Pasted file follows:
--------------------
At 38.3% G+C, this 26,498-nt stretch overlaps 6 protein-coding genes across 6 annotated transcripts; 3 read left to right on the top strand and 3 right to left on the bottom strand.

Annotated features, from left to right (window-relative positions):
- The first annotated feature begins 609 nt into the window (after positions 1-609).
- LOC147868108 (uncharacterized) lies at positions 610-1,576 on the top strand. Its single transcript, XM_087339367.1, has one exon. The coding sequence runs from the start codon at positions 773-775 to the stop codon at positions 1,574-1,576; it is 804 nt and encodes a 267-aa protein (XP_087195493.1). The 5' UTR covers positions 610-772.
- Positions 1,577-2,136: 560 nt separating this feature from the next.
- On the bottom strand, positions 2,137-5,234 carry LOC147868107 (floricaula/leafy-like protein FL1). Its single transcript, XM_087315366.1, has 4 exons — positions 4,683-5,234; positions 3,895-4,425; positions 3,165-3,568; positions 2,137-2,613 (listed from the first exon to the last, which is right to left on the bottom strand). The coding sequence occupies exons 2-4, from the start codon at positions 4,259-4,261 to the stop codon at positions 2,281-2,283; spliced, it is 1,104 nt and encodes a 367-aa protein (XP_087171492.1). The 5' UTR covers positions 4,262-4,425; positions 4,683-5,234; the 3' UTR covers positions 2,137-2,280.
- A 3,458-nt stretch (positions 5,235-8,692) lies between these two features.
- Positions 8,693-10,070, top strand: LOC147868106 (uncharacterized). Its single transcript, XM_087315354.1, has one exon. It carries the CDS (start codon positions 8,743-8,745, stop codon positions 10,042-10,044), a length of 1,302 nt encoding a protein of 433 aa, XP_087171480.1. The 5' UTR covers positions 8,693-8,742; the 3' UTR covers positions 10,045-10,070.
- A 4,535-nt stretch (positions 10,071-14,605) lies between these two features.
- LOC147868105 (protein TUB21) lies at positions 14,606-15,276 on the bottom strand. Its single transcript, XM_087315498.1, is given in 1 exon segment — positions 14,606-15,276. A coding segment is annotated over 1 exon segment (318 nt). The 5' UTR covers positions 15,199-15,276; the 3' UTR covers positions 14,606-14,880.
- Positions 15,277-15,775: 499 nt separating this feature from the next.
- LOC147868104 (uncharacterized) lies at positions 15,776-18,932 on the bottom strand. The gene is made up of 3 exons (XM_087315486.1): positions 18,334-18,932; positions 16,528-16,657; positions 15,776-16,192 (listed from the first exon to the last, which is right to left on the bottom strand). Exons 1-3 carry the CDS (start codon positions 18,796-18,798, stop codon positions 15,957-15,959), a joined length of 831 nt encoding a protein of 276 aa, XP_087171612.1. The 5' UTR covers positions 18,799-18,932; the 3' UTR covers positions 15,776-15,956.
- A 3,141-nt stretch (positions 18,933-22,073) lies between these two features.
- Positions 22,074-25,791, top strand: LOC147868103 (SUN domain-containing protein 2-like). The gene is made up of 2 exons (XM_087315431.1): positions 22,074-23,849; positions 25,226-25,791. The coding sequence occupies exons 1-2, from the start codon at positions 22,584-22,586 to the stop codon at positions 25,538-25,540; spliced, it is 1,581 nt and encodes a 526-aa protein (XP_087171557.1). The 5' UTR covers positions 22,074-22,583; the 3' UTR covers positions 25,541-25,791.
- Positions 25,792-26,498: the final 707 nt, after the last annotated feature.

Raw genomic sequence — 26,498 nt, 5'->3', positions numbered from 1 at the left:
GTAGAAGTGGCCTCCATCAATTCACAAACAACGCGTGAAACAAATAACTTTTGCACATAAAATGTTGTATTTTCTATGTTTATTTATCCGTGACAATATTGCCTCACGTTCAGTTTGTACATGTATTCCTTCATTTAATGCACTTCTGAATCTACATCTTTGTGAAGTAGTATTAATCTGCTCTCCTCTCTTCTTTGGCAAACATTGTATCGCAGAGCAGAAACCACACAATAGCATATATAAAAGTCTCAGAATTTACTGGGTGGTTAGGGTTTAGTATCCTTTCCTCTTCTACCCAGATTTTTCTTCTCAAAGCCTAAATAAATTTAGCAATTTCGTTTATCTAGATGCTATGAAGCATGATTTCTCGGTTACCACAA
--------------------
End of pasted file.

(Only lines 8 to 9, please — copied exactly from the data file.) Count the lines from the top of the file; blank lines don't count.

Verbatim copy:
- Positions 8,693-10,070, top strand: LOC147868106 (uncharacterized). Its single transcript, XM_087315354.1, has one exon. It carries the CDS (start codon positions 8,743-8,745, stop codon positions 10,042-10,044), a length of 1,302 nt encoding a protein of 433 aa, XP_087171480.1. The 5' UTR covers positions 8,693-8,742; the 3' UTR covers positions 10,045-10,070.
- A 4,535-nt stretch (positions 10,071-14,605) lies between these two features.